The AcadInfoCenterOff.msi file on the ManuSoft Freebies page has been updated to support AutoCAD 2014 based products. Note that you must log out of Autodesk 360 if you disable the InfoCenter, else some versions of AutoCAD will crash during startup.
In AutoCAD, the AcDbCurve class defines a general parametrized curve. On a parametrized curve, points in space are mapped to real numbers (parameters) by an arbitrary function F(p) for values of p from the curve start parameter to the curve end parameter. Defining a curve this way simplifies working with complex 3D curves because one can work in the curve’s one dimensional “parameter space” instead of the more complex three dimensional cartesian space.
The choice for how to parametrize a curve entity is up to the implementor. Parameters are designed to be opaque, so consumers of parametrized curves must make no assumptions about how a specific curve implements them. The only thing guaranteed about the parameters of a curve is that all points on the curve map to a unique parameter in a continuous range from the starting parameter to the ending parameter.
AutoCAD entities such as lines, circles, arcs, polylines, rays, and others are derived from AcDbCurve. These basic curve entities have very simple and straighforward parameter mappings that can be reverse engineered with very little effort, so lazy programmers sometimes make assumptions that are not guaranteed to always be true. Even smart programmers often get tripped up on parametrized curves because they use parameter space when they should be using distance space (that is, distance along the curve). The AcDbCurve interface provides functions to translate from parameter space back and forth to distance space, as well as back and forth to three dimensional cartesian space.
Wise programmers always let the curve itself perform all translations to or from distance space or cartesian space so that their code never relies on the actual value of a parameter. Foolish programmers take shortcuts by making assumptions about parameter values. For example, it happens that in all past versions of AutoCAD, the parameter of the midpoint of a polyline segment is exactly halfway between the segment starting parameter and the segment ending parameter, and the segment starting and ending parameters are always equal to the index number of the corresponding vertex. A foolish programmer (e.g. here and here) may use this knowledge to calculate the midpoint of the segment by guessing it’s parameter. The foolish programmer’s code will fail when a case arises where that guess is wrong. It is the purpose of QuirkyPolyline to provide such a case.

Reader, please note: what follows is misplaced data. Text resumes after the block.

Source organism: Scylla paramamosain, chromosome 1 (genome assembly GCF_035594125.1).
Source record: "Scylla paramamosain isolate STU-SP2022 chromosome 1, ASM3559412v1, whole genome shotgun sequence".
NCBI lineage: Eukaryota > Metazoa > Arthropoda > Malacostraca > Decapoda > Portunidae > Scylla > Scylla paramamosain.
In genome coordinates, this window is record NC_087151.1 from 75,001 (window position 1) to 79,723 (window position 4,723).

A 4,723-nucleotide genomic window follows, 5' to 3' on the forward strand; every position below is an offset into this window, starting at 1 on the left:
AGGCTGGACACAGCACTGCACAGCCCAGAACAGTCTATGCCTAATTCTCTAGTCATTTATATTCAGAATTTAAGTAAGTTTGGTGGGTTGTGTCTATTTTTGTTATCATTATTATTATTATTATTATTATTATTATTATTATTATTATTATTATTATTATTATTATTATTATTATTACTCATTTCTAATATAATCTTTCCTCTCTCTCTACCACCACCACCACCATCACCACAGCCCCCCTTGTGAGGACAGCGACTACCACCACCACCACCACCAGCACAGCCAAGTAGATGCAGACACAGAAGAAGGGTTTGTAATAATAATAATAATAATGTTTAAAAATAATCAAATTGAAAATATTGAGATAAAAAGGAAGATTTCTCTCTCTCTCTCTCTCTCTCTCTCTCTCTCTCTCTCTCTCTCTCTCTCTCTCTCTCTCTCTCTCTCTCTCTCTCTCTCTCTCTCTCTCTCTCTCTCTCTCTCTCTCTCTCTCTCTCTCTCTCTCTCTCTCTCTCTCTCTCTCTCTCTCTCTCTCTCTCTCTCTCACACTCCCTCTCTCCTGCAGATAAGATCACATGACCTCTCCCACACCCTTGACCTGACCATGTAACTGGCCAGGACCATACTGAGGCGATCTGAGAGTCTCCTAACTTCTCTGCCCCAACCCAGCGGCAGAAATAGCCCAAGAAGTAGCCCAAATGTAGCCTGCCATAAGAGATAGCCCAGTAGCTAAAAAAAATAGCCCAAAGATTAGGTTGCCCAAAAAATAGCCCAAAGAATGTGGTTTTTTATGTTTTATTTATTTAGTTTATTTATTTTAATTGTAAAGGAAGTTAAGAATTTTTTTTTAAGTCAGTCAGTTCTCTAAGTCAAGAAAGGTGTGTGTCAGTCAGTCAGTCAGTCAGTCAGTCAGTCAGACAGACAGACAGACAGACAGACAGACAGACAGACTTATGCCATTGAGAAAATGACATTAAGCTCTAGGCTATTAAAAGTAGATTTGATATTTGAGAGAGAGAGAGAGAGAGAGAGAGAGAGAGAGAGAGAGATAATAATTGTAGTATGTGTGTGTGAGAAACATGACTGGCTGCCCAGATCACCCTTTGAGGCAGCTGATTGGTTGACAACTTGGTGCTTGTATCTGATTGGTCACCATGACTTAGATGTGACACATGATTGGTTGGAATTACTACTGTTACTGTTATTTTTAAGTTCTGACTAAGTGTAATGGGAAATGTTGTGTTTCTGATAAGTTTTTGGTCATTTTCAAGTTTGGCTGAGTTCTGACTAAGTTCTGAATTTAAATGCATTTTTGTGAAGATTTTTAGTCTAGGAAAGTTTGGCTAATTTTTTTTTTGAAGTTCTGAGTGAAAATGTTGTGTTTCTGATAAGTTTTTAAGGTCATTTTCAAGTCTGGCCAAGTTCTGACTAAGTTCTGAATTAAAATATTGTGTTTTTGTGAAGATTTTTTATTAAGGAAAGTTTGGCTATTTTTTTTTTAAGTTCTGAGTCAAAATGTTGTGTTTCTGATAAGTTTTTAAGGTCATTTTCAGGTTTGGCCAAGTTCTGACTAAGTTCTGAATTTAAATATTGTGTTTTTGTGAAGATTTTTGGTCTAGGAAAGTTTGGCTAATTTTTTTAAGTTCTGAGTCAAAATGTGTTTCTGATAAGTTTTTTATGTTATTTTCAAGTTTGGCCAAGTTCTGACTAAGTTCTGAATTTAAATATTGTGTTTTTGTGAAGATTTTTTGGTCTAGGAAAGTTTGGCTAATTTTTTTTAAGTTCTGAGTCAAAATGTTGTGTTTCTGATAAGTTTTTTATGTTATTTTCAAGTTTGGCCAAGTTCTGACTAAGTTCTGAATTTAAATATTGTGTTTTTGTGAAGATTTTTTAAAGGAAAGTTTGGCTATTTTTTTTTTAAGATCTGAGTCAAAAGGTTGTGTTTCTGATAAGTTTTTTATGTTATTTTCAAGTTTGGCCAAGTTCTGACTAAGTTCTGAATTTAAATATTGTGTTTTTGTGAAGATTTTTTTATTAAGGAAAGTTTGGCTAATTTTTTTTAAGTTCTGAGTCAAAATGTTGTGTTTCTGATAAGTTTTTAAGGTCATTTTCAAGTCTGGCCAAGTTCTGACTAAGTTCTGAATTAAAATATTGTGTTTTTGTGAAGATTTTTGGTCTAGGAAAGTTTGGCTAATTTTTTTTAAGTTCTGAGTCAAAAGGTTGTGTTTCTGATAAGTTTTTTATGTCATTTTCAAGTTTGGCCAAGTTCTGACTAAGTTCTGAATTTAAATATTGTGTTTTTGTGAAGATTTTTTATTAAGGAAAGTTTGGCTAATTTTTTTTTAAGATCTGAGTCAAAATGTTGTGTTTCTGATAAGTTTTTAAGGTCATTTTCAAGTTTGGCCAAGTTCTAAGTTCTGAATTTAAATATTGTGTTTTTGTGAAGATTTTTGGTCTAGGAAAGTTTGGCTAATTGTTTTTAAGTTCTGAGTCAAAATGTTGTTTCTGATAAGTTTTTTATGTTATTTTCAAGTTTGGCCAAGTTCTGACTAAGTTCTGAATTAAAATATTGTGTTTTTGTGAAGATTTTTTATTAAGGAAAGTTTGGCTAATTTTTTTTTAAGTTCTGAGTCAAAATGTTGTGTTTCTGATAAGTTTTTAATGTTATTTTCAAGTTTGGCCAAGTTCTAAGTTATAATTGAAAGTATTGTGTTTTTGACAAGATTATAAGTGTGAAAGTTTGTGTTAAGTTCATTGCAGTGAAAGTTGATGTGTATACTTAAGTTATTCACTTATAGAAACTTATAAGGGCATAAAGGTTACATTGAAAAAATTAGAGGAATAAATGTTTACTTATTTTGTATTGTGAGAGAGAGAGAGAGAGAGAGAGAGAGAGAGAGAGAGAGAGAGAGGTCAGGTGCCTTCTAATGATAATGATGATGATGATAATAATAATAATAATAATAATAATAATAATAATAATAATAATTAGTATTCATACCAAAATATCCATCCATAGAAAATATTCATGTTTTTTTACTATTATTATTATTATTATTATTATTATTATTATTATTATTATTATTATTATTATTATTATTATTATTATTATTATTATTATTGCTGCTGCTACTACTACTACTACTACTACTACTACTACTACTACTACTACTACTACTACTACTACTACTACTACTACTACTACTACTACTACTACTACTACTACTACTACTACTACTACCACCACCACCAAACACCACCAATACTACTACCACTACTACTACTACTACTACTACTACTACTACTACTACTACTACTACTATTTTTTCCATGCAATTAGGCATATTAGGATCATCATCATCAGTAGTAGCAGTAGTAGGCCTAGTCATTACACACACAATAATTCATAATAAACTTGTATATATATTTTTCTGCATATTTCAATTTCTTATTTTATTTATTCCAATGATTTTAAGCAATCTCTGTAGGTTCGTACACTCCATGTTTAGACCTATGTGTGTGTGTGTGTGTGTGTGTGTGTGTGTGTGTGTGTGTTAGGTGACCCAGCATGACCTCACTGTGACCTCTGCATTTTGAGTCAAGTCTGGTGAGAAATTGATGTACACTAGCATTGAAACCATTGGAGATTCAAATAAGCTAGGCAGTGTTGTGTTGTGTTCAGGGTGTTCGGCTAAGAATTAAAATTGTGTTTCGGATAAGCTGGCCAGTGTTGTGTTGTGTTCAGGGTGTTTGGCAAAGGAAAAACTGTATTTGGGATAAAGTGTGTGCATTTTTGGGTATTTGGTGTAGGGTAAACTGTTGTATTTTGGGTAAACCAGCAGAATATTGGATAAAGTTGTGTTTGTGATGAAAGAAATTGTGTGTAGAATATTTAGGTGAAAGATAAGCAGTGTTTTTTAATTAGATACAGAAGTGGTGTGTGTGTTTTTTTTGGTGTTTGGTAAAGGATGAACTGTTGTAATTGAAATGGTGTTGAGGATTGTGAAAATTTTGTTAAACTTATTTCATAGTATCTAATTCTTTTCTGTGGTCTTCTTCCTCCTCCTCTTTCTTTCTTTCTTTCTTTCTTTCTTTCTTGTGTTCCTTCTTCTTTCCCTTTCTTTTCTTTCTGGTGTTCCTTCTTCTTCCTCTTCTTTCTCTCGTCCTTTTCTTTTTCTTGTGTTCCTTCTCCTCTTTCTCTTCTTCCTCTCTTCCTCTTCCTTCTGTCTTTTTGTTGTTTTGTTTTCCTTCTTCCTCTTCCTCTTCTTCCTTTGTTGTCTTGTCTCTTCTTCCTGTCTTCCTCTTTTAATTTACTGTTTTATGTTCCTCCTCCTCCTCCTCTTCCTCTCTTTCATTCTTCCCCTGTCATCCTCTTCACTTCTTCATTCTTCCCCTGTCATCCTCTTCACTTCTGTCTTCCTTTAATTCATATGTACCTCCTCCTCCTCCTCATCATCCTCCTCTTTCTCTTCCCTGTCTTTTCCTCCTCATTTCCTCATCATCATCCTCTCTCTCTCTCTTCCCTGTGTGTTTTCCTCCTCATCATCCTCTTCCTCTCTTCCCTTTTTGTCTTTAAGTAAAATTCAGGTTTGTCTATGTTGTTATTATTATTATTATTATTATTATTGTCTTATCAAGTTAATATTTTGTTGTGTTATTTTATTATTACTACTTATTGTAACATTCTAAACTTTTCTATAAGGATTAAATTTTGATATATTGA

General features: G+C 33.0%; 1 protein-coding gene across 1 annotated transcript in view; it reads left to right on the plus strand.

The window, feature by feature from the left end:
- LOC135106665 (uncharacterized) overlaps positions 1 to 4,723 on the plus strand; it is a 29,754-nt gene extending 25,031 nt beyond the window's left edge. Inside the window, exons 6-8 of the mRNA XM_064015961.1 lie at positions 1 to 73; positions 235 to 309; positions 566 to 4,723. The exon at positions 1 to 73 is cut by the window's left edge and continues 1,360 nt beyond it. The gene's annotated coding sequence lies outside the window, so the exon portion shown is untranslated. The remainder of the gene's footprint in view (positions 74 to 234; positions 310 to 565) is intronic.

QuirkyPolyline defines a QPOLY command that prompts for a selection set of lightweight polylines in AutoCAD, then converts the selected polylines to “quirky polylines” that expose a completely different parameter scheme. Quirky polylines look and act perfectly normal in all respects. If you save quirky polylines, they will be stripped of their quirkiness. There are no long term effects of making polylines quirky; it’s just a temporary change that wears off on its own.
Making quirky polylines is useful for testing code that works with parametrized curves. If your code makes assumptions that it shouldn’t, quirky polylines will expose the error of your ways. Over the years, I have had arguments with people who insisted that their assumption had been validated by extensive testing. My counterargument is that someone, somewhere (possibly even Autodesk itself) already has or eventually will generate a derived entity where the assumption is not true. In addition to providing a proving ground, QuirkyPolyline is designed to demonstrate to the naysayers that unusual parametrization implementations can exist in the wild.
The download contains ARX modules for AutoCAD 2000 through AutoCAD 2015. To use QuirkyPolyline, just load the module that matches your version and architecture of AutoCAD. Create a lightweight polyline with the PLINE command, then use the QPOLY command to convert the normal polyline to a quirky polyline. You can use the LIST command to verify that it did become quirky, but you should notice no other detectable changes.
[Note: the download has since been updated and moved to the ARX freebies page]
Here is a useful little lisp function that defines a PP command for displaying the parameter value of a picked point on a selected curve entity. You can use this to explore other curve entities, and to see how the polyline’s parametrization changes after it becomes quirky.
(defun C:PP (/ sel pointoncurve param)
(if (setq sel (entsel))
(setq pointoncurve (apply 'vlax-curve-getclosestpointto sel))
(setq param (vlax-curve-getparamatpoint (car sel) pointoncurve))
(princ (strcat "nParam = " (rtos param)))
I hope this helps you avoid the pitfalls of parametric curve code. Remember, don’t be a foolish programmer!